It’s a good question, and one that Caddo Commissioner Lyndon B Johnson (LBJ) refused to answer on Monday after the Commission work session.
LBJ has been the driving force on the Commission to have the monument removed, stating frequently that "history belongs in a museum, not on the Caddo Courthouse lawn."
The citizen advisory committee, appointed by the Commission, had recommended on August 10 that the monument be left in place and be supplemented by 2 additional monuments honoring the Reconstruction Era and Civil Rights Movement.
On September 5 the Commission’s Long Range Planning and Special Projects Committee voted 4-3 to remove the monument. Caddo Commission President Stephen Jackson added LBJ to that committee after August 10 report was tendered to the Committee. LBJ’s vote to remove was the deciding vote on removal.
At the Monday work session (Sept 18) the Commission considered a resolution by LBJ to remove the monument and voted to place it on the Commission’s regular meeting agenda for October 19. The resolution could have been considered on October 5.
So…why the delay in the vote on the most decisive issue the Commission has considered this year, if not this decade?
The Commissioners have been hearing speakers, both pro and con, on the monument removal for the last several months. Most of these have been speaking at each work session and regular meeting. No doubt they will speak again in the 2 work sessions, the October 5 and October 19 regular meeting.
The primary election to fill the unexpired term of former Commissioner Ken Epperson (District 12) will be held on October 14—the Saturday before the scheduled Thursday vote on removal. Louis Johnson (Johnson) was appointed by the Commission as the interim commissioner in January of this year and he is a candidate in the primary.
At the work session Monday Johnson gave a long rambling statement about the upcoming vote to remove the monument, after he had voted to place the resolution on the October 19 agenda. Johnson’s monologue was long on verbiage but short on substance. He did not tip his hand on how he would vote. Johnson did say he was listening to his constituents, keeping their texts, calls and emails. He indicated he would follow the lead of the majority of those that contacted him.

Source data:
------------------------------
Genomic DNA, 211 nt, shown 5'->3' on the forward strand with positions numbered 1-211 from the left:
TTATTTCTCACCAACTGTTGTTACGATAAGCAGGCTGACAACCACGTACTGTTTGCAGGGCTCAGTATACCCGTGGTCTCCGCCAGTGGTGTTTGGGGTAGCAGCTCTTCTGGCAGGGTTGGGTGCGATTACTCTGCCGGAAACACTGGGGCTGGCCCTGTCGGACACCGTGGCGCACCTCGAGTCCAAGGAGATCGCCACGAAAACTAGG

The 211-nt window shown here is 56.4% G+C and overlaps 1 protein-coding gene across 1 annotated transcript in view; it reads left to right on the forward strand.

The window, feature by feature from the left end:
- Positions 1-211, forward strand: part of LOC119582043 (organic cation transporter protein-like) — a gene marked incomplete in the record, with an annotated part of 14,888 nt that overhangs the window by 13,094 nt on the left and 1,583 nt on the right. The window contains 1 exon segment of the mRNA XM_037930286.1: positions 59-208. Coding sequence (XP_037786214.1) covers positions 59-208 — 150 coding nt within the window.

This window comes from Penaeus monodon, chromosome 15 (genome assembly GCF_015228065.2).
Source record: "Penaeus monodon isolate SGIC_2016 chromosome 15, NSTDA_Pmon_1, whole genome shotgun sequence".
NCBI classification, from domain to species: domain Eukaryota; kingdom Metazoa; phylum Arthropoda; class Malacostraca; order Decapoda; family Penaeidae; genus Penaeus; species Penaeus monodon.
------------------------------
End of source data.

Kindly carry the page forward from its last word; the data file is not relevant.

Johnson is one of six candidates on the October 14 ballot; five including Johnson are black. The racial breakdown in the district is 56% black, 40% white, and 4% other. The voter turnout for the primary is expected to be less than 10 % and many believe the majority of those that vote will be white. Thus, Johnson’s official position on the Confederate monument could have a significant impact on his vote total on October 14.
Some politicos speculate that the LBJ’s motive in delaying the monument removal vote until after the primary was to assist Johnson (they are not related). A possible glitch in that theory is that one of the candidates, Fred Moss IV, is a fraternity brother of LBJ. One theory circulating around government plaza is that LBJ wants Johnson to be in a runoff with Moss.
All of this maneuvering may be for naught after a District 12 candidate forum on Sept 19. Johnson was hard pressed , as the sitting Commissioner, how he would vote on the monument if he was still on the Commission. Johnson said he would vote to remove the confederate monument.
If the white voters in District 12 are concerned about the monument, then Johnson's position - prior to the October 19 commission vote - - may be a factor in the October 14 primary. How all this plays out for Johnson, Moss and the other candidates will never really be known. Johnson’s removal vote will be the subject of much speculation both before and after the primary, and maybe in a runoff election as well.